The temperature drops tomorrow, so I plan on planting some of our cooler weather spring stuff. Good times.

Share |

Monday, April 14, 2008

Response to Reader Question

A reader of this blog, Spazholio, asked: "What are the benefits to square foot gardening over just planting a regular ol' garden?

Quite honestly, I can't compare the two different approaches from practical, empirical knowledge. When I decided to start a garden, I sought out my favorite kind of knowledge: Book Knowledge. I scoured online bookstores for good gardening books. I was roped in by the back cover of All New Square Foot Gardening:

"If you want to grow more vegetables--and flowers--in less space, All New Square Foot Gardening is for you. Author Mel Bartholomew takes you through his proven Square Food Gardening method adopted by satisfied gardeners for more than twenty-five years. Now in All New Square Food Gardening, Mel unveils ten new improvements that save you more time and more money--all with a lot less work. And with All New Square Foot Gardening, you no longer have to worry about weeds and fertilizer! Gardeners everywhere enthusiastically endorse Mel Bartholomew's revolutionary Square Food Gardening method."

The introduction to the book talks about Mel's experience with a community garden. He said people were zealous gardeners for about the first three Saturdays. After that, when the real work set in, their enthusiasm waned.

He designed a way to grow flowers and vegetables in raised beds using carefully mixed soil (from compost, vermiculite, and peat moss). Some of the benefits are as follows:

  1. The crafted soil eliminates the need for fertilizer and facilitates excellent drainage. Further, you don't have to waste a lot of time trying to fix potentially uncooperative soil (depending on where you live).
  2. The beds are divvied into one-foot sections, so the novice gardener can follow specific guidelines about how much to plant (e.g., 16 carrots can be planted in one square foot, or 12 beets, or one cabbage).
  3. You can either put plywood bottoms (with drainage holes) or a weed-blocking fabric beneath your beds, so the number of weeds is significantly reduced.
  4. Because the measuring is so precise, you can plant more precisely, which means you don't waste a lot of time thinning out vegetables.
As a newbie to this gardening thing, all of those advantages resonate with me. Like I mentioned in a previous post, "real" gardeners are definitely snooty and defensive about the traditional method, but I'm not sure why. It might be genuine inferiority on the part of the square-foot gardening method, or it might be that defending a more difficult approach to gardening helps them maintain the exclusivity of the hobby and therefore their prestige within a smaller circle. In other words, the harder gardening is, the fewer the number of people who do it, and the cooler and impressive those people are.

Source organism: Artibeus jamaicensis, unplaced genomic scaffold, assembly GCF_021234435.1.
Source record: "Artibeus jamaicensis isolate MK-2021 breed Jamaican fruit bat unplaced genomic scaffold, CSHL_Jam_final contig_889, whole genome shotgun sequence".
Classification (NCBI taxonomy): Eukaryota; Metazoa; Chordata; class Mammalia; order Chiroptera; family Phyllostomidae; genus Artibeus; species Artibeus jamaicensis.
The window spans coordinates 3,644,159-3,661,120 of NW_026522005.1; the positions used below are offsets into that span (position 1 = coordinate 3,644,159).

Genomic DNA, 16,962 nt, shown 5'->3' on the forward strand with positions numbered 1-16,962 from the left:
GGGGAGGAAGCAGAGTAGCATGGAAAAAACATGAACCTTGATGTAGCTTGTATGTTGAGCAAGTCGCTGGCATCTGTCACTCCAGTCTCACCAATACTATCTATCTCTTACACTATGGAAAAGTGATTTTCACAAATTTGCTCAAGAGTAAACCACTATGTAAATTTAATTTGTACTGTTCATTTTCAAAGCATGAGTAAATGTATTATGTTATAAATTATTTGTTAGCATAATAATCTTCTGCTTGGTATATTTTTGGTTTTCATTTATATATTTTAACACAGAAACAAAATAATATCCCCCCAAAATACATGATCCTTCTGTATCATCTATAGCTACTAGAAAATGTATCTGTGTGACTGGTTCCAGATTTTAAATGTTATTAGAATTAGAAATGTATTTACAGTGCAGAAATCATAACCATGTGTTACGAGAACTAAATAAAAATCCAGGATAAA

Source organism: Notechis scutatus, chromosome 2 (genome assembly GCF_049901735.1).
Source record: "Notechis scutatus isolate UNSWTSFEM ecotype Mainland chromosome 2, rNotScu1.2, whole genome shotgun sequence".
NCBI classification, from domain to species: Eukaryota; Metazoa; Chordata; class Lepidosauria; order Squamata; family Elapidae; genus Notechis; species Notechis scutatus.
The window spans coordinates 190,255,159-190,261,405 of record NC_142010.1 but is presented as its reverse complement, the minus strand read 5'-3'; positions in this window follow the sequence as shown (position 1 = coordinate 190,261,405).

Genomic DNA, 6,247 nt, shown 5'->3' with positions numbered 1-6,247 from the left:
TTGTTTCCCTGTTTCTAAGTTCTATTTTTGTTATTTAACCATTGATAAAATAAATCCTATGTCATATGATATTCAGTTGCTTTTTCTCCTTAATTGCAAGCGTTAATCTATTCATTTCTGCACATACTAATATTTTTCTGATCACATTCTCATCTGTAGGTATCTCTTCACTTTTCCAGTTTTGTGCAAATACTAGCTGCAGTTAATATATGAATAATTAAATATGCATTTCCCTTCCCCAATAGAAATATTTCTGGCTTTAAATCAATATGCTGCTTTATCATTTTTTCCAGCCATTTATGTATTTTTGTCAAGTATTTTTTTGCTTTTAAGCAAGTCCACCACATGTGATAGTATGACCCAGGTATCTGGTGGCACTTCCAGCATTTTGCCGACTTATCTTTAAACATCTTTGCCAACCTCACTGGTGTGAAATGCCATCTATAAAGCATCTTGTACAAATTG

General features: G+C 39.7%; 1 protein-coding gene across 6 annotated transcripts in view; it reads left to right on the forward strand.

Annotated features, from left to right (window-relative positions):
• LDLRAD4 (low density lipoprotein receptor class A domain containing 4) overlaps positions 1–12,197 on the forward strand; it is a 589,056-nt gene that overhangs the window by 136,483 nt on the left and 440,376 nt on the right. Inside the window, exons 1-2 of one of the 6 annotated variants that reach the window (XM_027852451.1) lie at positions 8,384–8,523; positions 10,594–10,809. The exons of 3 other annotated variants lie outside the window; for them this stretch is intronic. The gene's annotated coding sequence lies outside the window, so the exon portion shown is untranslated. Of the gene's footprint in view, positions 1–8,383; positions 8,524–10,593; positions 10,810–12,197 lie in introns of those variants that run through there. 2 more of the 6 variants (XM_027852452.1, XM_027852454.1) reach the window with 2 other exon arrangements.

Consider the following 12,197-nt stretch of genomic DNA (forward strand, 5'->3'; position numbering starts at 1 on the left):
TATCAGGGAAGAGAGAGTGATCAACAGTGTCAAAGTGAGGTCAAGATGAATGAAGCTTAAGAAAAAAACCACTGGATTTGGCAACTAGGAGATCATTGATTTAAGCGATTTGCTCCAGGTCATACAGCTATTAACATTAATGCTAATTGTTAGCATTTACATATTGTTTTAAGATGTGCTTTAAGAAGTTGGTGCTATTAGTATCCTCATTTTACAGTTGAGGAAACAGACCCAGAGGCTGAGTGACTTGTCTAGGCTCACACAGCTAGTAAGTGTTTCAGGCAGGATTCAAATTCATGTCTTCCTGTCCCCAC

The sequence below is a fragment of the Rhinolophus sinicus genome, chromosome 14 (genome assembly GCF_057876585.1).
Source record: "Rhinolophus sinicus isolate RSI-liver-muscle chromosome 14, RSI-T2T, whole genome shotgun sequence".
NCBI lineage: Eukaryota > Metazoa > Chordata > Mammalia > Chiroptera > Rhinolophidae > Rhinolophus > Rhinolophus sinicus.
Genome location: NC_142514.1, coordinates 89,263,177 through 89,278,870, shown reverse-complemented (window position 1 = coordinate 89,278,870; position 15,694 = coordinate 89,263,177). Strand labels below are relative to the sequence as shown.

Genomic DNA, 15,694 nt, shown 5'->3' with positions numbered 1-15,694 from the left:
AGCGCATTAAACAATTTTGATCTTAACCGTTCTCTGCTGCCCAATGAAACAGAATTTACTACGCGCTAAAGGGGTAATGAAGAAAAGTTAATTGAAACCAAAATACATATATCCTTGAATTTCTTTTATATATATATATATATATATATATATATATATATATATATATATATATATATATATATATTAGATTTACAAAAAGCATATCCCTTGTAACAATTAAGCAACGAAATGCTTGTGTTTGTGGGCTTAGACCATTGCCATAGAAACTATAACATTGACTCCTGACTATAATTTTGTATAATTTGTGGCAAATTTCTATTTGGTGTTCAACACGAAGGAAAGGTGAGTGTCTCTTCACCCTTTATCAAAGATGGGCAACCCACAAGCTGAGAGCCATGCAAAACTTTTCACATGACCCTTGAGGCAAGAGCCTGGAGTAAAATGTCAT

I say it's time to democratize garden (especially with our current environmental degradation). As far as I'm concerned, the easier and more convenient it is for the lay person, the better it is (as long as they don't resort to chemicals or other detrimental means).

Share |

Sunday, April 13, 2008

Blood Meal to Rectify the Situation

I convinced Matt (without much persuasion needed) to make the trek to the gardening store. We are now armed and ready to plant:

  1. Burpee's Heirlooms: Carrot Touchon (Sweet & Tender)
  2. Burpee's Heirlooms: Radish French Breakfast (Crisp & Zesty)
  3. Burpee's Heirlooms: Pea Thomas Laxton (Delicious)
  4. Botanical Interests: Spinach Bloomsdale
  5. Onion sets (um, like 200 bulbs)
We're going to wait until Mother's Day for the tomatoes and zinnias.

The "Plant Doctor" was on call and we asked her to test our soil. When we explained that we do "square-foot gardening" she was very snooty and almost didn't even want to test our "potting mix," as she called it. She also insisted that six inches is not deep enough to grow anything ("You need more like 12".) and she was aghast that we had plywood bottoms on our beds without drainage holes. We will take her advice and add some soon. (Editor's Note: I just went back to good ol' Mel's book and he wrote, "If you decide to create a bottom for your SFG, use plywood sheeting and drill 1/4-inch drainage holes, one per square foot plus an extra hole in each corner." Oops.